Gold Is Telling Us Main Currencies Are Weaker - Not Just Dollar Stronger

Source:

Jeffrey Nichols of American Precious Metals Advisors : "The idea that the U.S. dollar is suddenly stronger in recent weeks is a foolish notion. Rather, gold is telling us that currencies, across the board, are weaker -- only the dollar a little less so than the euro, the UK pound, and other key currencies around the world.

Gold bullion is one of the few positive performers in the current meltdown, but the big question might be why is the gold price not doing even better? Liquidity is one side of the equation and investors' needs to maintain this paramount. The other is probably the dollar which has been showing strength - perhaps unjustified in some terms - where historically gold has moved in the opposite direction to the dollar index. What is significant particularly in the current market is that yesterday gold shot up, with the dollar rising sharply too - against the general historic precedent.

Conversely the oil price has been falling. In July, when light crude oil was around $140 and rising, Mineweb commented that oil and gold would inevitably decouple and that the likely trend was for oil and gold perhaps to settle at $90 and $900 respectively. Well the ratio of 10:1 (another historic average figure) has actually been gone through in the past couple of days with oil below $90 and gold over $900. So now gold appears to have decoupled from both oil and the dollar which is a very positive indicator for precious metals.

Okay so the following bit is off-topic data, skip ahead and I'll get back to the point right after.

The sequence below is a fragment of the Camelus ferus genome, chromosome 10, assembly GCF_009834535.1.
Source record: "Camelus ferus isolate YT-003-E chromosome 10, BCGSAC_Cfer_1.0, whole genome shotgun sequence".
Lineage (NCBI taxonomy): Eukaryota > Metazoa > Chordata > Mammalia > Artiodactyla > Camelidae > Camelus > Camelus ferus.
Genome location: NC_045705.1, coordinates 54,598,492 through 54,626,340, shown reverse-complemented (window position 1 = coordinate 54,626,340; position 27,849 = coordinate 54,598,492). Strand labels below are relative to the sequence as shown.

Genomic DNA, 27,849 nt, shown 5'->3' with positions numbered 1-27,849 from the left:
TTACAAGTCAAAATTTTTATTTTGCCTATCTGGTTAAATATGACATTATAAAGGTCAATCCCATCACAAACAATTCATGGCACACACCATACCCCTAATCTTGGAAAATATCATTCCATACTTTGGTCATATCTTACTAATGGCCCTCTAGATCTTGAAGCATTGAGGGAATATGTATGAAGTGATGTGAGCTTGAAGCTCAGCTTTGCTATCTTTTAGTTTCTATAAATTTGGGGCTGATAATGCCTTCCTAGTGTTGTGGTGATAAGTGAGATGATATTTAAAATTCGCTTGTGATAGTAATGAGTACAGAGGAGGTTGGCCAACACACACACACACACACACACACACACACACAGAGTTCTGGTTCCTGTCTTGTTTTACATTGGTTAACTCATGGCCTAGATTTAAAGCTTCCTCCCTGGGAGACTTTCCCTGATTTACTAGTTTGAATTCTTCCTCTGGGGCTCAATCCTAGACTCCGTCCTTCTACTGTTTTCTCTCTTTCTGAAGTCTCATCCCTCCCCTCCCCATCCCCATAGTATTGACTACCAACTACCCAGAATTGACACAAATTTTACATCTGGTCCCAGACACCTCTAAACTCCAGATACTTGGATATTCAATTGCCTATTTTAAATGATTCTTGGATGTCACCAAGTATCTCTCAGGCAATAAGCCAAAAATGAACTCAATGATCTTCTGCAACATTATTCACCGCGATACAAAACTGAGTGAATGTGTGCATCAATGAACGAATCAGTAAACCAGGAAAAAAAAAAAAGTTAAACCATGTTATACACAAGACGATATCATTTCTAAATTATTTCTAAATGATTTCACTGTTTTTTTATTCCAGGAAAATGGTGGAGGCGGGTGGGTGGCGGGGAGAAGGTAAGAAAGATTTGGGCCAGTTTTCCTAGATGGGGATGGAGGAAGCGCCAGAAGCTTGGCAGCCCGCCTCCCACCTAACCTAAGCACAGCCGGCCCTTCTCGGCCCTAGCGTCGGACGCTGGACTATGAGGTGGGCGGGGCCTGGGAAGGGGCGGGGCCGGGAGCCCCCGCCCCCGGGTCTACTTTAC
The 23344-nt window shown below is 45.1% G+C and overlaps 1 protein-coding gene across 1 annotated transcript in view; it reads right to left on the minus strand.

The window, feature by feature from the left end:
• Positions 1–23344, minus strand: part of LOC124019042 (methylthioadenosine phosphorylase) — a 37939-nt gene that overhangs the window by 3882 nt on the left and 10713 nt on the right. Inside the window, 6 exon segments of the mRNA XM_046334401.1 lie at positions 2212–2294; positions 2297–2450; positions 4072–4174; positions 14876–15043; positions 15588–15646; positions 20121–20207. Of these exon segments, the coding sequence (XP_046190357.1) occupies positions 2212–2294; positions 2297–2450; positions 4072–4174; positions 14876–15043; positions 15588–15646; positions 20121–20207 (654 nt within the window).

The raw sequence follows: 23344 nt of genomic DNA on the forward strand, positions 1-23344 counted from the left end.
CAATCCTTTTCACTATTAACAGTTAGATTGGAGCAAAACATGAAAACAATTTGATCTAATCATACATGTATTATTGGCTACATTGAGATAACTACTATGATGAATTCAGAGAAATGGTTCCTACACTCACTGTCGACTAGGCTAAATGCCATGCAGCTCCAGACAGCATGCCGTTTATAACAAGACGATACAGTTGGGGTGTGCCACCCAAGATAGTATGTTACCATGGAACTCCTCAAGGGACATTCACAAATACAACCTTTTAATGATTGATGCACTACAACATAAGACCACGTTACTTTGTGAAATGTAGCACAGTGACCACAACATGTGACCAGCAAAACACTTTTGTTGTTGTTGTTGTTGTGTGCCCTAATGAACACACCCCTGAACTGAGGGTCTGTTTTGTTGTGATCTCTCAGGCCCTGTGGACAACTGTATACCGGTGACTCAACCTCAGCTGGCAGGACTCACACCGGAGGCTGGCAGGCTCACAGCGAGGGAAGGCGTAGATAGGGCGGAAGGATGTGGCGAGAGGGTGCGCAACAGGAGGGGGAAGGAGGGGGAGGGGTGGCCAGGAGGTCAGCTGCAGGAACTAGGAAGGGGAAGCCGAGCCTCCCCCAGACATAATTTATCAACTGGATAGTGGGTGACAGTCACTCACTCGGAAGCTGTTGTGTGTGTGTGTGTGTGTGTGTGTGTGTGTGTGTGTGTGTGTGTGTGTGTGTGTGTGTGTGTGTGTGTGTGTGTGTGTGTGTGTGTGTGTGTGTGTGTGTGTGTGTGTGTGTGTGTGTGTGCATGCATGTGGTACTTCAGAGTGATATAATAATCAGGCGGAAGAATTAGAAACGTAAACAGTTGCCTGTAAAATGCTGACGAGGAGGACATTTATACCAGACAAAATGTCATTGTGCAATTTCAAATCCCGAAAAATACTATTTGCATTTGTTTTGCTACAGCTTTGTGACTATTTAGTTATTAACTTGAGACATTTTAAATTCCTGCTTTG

We are indebted to Jeffrey Nichols of American Precious Metals Advisors for the following comment : "The idea that the U.S. dollar is suddenly stronger in recent weeks is a foolish notion. Rather, gold is telling us that currencies, across the board, are weaker -- only the dollar a little less so than the euro, the UK pound, and other key currencies around the world. In fact, as finance ministers and monetary authorities in the euro-zone continue to fiddle, longer-term economic and political cohesion becomes increasingly questionable. In my view, the euro is just beginning a long and protracted fall -- but this should not be mistaken as an indicator of a strong and healthy U.S. dollar."...

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